By Susie Nordqvist
The paparazzi have long been the bane of celebrities’ lives. But will a new device by Microsoft put an end to all that?
The man behind the invention known as Roborazzi was in Auckland this week.
Roborazzi is an automated party robot who has taken the meaning of being "papped" to a whole new level.
“Instead of having friends or family over during a party, have them take photos of the party, why don't you have a robot to take pictures for you?” asks Microsoft developer Loke Uei Tan.
Roborazzi is the brainchild of a group of Microsoft developers in the US. It travels the room on motorised wheels taking photographs and uploading them to Flickr and is fitted with Kinect sensors, so it knows what is and isn't human.
“[I don't know] if you've played any Xbox Kinect games, but the dancing game – that's how they track the individual,” says Mr Tan. “We use the same technology to look for somebody.”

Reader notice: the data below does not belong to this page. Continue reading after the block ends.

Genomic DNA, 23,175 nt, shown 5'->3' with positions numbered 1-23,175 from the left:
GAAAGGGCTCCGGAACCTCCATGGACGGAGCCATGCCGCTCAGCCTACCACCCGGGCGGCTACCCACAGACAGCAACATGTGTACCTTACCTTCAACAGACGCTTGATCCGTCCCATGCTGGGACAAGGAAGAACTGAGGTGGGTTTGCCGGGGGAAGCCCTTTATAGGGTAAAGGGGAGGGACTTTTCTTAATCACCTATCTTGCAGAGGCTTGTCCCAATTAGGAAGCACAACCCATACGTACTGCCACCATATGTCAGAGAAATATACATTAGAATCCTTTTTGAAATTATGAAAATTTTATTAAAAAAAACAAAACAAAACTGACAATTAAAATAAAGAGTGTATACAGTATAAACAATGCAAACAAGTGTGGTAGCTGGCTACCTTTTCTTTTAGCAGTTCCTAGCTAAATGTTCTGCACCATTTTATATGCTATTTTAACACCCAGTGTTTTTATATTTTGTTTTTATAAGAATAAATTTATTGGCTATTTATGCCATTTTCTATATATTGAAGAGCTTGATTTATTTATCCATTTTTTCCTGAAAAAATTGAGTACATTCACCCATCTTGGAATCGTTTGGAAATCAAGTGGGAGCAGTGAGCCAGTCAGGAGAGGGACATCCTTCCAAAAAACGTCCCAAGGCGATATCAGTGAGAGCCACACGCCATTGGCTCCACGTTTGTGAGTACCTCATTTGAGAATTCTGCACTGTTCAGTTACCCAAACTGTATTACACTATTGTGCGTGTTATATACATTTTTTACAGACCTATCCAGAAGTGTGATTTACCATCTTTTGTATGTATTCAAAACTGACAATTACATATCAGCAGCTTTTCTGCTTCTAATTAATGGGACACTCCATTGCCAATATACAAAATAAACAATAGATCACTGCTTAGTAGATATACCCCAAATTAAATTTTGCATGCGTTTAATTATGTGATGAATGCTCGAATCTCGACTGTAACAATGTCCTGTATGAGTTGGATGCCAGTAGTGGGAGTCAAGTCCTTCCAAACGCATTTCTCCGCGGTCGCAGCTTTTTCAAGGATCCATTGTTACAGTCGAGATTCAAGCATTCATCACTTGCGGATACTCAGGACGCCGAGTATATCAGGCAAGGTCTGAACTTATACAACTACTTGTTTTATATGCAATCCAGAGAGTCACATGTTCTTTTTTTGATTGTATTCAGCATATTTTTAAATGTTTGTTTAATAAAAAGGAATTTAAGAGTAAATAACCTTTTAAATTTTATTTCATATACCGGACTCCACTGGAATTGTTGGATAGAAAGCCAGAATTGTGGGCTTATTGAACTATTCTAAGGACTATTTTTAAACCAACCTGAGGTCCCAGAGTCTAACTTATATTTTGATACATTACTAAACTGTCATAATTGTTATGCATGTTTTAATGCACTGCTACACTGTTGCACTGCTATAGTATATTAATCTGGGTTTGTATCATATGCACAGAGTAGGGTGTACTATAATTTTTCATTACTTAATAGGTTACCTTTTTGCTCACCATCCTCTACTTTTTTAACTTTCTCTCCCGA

He says while robots are common in industry, very few of them have made their way into our homes.
“The only two successful commercial robots – one is a vacuum cleaner, the other is a toy. There is no real commercial use good use of a robot at home today.”
But that's something Microsoft hopes to change.
“It's not even complicated. It's actually very simple. The concept is so simple that anybody can build this robot.”
Microsoft says it's not in the business of selling robots, but is trying to encourage the development of them for consumer applications in the home.
Despite what its name might suggest, Roborazzi isn't about to replace the Paparazzi.
“No, it can't get on a motorbike and chase down a star,” says the Microsoft developer. “It can't do that, but it would work very well at an event.”